Behind the grim death count are thousands more barely able to keep going

Tim Roberts considers the NHS staff left dealing with the fallout from 100,000 Covid deaths in his latest blog

We learned this week that over 100,000 people in this country have died from Covid-19.

I have no doubt that many families would not be grieving if it weren’t for the incompetence and mistakes of Boris Johnson and his Conservative government.

It’s hard to visualise that many lives: it’s more than the population of Watford or Great Yarmouth. It’s more than the number of passengers in 240 Boeing 747s.

It is also hard for many of us to truly appreciate the impact of caring for so many sick people and seeing so many of them die has had on those who work in the NHS.

UNISON members are telling us about the unrelenting intensity of their work – week after week, month after month, and there is still no end in sight.

Witnessing the sheer scale of death has led to many experiencing panic attacks and PTSD symptoms. They feel guilty that they are prevented from delivering the quality of care that they want to. They feel anxious that they will catch Covid themselves or bring it home to their loved ones.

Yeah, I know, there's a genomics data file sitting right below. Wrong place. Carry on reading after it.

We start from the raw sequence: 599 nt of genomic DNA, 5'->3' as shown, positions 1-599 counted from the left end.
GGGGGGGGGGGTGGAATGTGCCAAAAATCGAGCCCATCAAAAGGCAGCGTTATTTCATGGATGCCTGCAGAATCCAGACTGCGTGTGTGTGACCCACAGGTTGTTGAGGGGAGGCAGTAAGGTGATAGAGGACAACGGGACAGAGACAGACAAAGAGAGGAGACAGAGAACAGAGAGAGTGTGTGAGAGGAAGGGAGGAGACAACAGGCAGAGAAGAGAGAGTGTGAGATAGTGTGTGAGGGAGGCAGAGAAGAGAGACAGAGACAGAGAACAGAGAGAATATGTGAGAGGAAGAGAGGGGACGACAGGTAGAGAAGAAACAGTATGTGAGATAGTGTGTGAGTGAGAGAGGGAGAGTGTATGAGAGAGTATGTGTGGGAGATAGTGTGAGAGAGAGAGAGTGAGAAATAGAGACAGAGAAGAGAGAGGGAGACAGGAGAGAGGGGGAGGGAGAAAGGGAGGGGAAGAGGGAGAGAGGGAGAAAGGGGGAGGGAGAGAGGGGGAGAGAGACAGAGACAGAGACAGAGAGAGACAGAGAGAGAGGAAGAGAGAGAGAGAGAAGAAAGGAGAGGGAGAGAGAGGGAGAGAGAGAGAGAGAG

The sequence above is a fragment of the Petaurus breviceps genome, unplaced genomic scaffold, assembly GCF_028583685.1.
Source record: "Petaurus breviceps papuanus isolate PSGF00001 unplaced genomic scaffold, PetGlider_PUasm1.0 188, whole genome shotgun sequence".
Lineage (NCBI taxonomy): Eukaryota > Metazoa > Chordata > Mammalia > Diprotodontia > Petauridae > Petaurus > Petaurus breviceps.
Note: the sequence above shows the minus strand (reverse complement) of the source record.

One of our members, Patricia, a healthcare assistant who had Covid this winter, told us: “I remember hearing one patient telling his brother over FaceTime he wouldn’t make it. I’m not an emotional person but I was crying at work after hearing that.

“It’s scarred me – I’ve been unable to sleep. I feel for the doctors having to decide which patients get a ventilator … I wouldn’t wish what I’ve been through on my worst enemy.”

The government can’t turn back the clock. Nor can it do anything to make the next shifts worked by nurses, healthcare assistants, domestics, ward clerks, mortuary assistants, porters, paramedics and other ambulance staff across the East of England less tough.

However it can act now to boost morale. It can show just how grateful it is for all the hard work and personal sacrifice.

It can deliver an early and significant wage increase – of at least £2,000 – to show NHS staff they are truly valued.

This would make a real difference to their lives – make it less likely that some of them will leave the jobs that we all need them to do.

UNISON is clear: the government must agree funding for a significant pay rise now.

UNISON members have been using social media to highlight why they think the pay rise is essential. If you haven’t done so already, I encourage you to contact your MP and get involved in the campaign.

Write to the chancellor

Campaign page